Medical Research Council - London Institute of Medical Sciences

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Unlocking Early Life

Large-scale production of blastoids – lab grown models for studying early embryo development

31 December 2022

Unlocking Early Life

The first few days after sperm meets egg are crucial. One delicate cell division after another leads to a structure called a blastocyst, which will eventually become an embryo. These vital and earliest stages of pregnancy could be considered a well kept secret as they are particularly difficult to study. Shedding more light on them could offer many answers on how to improve in vitro fertilisation (IVF) success rates and the causes of miscarriage. ‘Artificial blastocysts’ called blastoids have already been grown to study early development, but the process of creating them was very inefficient. Researchers have now developed a method for larger scale production. With the new method, more blastoids can be generated with fewer starting resources. But most importantly, they still retain the ability to form embryo-like structures (pictured), with genes key to helping a developing blastocyst penetrate the womb lining switched on (highlighted in pink and cyan), and therefore making them useful for studying implantation.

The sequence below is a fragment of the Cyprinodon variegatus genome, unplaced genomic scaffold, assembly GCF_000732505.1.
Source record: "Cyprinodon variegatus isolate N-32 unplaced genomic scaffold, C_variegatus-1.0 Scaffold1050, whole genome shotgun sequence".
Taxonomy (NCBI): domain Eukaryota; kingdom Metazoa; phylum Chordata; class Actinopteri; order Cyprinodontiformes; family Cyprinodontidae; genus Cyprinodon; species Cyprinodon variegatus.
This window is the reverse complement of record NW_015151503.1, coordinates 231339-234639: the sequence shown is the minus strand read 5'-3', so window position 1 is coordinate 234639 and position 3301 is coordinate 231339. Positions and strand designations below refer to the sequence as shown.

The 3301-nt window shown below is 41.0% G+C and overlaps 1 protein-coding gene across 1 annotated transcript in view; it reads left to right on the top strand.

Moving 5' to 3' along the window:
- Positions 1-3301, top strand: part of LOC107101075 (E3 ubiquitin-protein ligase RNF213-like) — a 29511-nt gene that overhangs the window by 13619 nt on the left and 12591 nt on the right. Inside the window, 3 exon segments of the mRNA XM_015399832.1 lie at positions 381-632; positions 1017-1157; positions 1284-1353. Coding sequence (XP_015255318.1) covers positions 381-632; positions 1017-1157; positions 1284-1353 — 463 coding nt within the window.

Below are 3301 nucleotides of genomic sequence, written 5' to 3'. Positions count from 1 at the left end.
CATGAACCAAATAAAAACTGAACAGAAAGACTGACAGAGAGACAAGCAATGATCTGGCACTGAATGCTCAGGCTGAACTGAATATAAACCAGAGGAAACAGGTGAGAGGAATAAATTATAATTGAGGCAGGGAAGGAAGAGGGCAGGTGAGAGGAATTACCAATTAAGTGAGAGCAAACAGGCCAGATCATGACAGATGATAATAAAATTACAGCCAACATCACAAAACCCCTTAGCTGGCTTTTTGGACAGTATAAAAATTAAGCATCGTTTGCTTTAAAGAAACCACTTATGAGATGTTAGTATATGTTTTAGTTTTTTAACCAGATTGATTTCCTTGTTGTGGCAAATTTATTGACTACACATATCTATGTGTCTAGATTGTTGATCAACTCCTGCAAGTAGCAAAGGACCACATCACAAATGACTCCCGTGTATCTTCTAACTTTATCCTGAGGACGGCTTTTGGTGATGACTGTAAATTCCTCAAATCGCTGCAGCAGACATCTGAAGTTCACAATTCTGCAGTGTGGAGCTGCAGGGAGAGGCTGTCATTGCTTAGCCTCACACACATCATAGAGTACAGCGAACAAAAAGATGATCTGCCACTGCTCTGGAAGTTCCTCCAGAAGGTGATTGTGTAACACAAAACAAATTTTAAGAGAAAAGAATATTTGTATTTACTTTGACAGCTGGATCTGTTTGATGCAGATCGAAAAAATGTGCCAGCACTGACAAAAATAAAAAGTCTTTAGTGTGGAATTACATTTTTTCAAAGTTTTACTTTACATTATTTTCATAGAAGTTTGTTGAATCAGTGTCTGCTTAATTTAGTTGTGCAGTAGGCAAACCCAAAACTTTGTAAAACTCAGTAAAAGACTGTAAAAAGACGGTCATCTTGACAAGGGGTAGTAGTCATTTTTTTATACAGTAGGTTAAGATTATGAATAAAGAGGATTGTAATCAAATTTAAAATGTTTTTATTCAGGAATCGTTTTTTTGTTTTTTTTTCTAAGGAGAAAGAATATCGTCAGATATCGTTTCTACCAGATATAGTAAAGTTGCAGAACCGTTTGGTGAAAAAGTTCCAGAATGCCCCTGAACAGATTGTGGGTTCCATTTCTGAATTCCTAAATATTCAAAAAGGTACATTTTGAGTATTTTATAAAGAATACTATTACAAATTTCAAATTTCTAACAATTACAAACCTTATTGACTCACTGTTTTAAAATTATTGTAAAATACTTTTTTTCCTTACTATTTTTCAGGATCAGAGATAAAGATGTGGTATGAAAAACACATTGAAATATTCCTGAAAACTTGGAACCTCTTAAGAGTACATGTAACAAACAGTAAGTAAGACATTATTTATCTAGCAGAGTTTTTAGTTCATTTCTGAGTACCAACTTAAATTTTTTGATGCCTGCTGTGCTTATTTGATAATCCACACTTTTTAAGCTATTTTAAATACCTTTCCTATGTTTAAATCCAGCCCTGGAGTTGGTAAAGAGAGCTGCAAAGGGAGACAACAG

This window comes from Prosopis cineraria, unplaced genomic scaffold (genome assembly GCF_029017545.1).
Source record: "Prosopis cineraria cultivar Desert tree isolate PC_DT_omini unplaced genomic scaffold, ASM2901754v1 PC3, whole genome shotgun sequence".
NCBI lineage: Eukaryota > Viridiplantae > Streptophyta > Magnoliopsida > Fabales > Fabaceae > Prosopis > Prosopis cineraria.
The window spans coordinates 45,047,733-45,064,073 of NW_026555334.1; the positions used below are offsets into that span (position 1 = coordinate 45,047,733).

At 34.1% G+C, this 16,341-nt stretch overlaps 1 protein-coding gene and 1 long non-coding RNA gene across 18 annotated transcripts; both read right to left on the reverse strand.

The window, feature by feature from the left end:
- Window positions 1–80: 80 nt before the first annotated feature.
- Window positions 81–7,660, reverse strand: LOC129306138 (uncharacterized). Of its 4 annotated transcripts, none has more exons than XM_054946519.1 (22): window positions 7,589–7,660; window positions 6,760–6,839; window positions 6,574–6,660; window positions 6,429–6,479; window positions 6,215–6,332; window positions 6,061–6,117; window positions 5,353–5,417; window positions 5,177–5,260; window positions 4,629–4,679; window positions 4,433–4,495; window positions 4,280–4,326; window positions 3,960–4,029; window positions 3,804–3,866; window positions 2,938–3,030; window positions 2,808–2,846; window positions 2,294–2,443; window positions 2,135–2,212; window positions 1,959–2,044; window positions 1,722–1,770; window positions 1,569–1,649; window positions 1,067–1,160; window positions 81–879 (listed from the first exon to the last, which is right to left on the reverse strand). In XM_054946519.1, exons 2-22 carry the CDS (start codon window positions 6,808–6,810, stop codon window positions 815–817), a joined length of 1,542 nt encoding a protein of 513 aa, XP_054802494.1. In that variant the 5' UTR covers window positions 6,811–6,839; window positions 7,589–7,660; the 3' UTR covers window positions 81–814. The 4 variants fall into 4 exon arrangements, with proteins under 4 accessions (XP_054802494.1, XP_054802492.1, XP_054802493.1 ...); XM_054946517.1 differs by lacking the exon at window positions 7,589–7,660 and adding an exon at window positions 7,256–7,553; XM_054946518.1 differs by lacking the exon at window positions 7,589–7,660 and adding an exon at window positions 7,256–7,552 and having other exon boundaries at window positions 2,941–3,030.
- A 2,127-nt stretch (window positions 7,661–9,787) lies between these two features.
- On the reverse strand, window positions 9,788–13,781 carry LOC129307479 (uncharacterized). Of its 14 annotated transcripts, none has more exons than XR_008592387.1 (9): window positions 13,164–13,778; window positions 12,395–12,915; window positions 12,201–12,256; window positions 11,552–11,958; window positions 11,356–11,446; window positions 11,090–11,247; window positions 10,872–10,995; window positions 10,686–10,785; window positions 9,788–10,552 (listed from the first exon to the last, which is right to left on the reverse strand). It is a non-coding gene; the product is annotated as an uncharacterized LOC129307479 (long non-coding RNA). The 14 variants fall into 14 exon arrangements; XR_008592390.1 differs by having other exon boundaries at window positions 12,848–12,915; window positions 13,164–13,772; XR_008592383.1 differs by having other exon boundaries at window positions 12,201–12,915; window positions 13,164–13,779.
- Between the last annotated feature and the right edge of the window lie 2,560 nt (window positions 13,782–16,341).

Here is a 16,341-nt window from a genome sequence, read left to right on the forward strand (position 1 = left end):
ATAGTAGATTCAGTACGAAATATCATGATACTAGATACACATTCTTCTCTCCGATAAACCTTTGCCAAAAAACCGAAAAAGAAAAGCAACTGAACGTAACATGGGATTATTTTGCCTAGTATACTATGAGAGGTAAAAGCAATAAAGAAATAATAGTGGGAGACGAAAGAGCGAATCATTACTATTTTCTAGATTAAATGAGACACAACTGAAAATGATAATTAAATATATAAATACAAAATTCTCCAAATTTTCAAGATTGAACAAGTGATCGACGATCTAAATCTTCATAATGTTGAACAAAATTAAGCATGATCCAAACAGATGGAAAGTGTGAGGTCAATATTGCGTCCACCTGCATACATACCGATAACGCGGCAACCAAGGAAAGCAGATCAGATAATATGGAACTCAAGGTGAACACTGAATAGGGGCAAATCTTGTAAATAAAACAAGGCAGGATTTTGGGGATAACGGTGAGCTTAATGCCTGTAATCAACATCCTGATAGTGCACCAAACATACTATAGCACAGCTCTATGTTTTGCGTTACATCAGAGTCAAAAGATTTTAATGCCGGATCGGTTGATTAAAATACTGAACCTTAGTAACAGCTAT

Written by Sophie Arthur

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